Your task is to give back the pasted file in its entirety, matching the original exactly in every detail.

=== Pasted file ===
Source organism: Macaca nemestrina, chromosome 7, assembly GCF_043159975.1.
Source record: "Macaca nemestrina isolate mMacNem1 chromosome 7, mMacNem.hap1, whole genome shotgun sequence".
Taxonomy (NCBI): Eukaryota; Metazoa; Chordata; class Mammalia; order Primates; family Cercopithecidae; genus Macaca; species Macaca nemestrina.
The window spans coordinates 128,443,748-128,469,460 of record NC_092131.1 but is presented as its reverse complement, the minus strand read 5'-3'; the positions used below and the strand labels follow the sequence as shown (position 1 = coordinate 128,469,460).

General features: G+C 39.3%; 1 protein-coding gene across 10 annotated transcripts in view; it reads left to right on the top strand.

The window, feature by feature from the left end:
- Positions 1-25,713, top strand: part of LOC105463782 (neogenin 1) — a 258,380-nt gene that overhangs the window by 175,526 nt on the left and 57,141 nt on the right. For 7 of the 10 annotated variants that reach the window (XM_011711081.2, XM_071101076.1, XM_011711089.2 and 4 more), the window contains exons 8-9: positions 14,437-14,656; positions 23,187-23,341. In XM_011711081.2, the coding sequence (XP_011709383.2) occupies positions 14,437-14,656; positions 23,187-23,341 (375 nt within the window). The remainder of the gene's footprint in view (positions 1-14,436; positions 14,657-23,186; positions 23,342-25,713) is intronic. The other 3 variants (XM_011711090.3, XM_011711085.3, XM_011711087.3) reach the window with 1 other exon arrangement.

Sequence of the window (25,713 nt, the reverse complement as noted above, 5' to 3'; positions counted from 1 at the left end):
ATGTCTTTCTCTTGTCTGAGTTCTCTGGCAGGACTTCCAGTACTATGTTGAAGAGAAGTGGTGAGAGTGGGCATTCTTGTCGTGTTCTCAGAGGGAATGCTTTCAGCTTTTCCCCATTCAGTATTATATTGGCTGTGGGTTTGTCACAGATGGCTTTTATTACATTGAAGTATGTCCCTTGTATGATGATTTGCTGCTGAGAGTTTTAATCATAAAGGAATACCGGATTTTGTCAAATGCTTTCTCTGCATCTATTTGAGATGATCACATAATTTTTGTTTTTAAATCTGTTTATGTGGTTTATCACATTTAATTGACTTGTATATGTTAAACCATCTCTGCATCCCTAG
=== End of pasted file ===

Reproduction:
Source organism: Macaca nemestrina, chromosome 7, assembly GCF_043159975.1.
Source record: "Macaca nemestrina isolate mMacNem1 chromosome 7, mMacNem.hap1, whole genome shotgun sequence".
Taxonomy (NCBI): Eukaryota; Metazoa; Chordata; class Mammalia; order Primates; family Cercopithecidae; genus Macaca; species Macaca nemestrina.
The window spans coordinates 128,443,748-128,469,460 of record NC_092131.1 but is presented as its reverse complement, the minus strand read 5'-3'; the positions used below and the strand labels follow the sequence as shown (position 1 = coordinate 128,469,460).

General features: G+C 39.3%; 1 protein-coding gene across 10 annotated transcripts in view; it reads left to right on the top strand.

The window, feature by feature from the left end:
- Positions 1-25,713, top strand: part of LOC105463782 (neogenin 1) — a 258,380-nt gene that overhangs the window by 175,526 nt on the left and 57,141 nt on the right. For 7 of the 10 annotated variants that reach the window (XM_011711081.2, XM_071101076.1, XM_011711089.2 and 4 more), the window contains exons 8-9: positions 14,437-14,656; positions 23,187-23,341. In XM_011711081.2, the coding sequence (XP_011709383.2) occupies positions 14,437-14,656; positions 23,187-23,341 (375 nt within the window). The remainder of the gene's footprint in view (positions 1-14,436; positions 14,657-23,186; positions 23,342-25,713) is intronic. The other 3 variants (XM_011711090.3, XM_011711085.3, XM_011711087.3) reach the window with 1 other exon arrangement.

Sequence of the window (25,713 nt, the reverse complement as noted above, 5' to 3'; positions counted from 1 at the left end):
ATGTCTTTCTCTTGTCTGAGTTCTCTGGCAGGACTTCCAGTACTATGTTGAAGAGAAGTGGTGAGAGTGGGCATTCTTGTCGTGTTCTCAGAGGGAATGCTTTCAGCTTTTCCCCATTCAGTATTATATTGGCTGTGGGTTTGTCACAGATGGCTTTTATTACATTGAAGTATGTCCCTTGTATGATGATTTGCTGCTGAGAGTTTTAATCATAAAGGAATACCGGATTTTGTCAAATGCTTTCTCTGCATCTATTTGAGATGATCACATAATTTTTGTTTTTAAATCTGTTTATGTGGTTTATCACATTTAATTGACTTGTATATGTTAAACCATCTCTGCATCCCTAG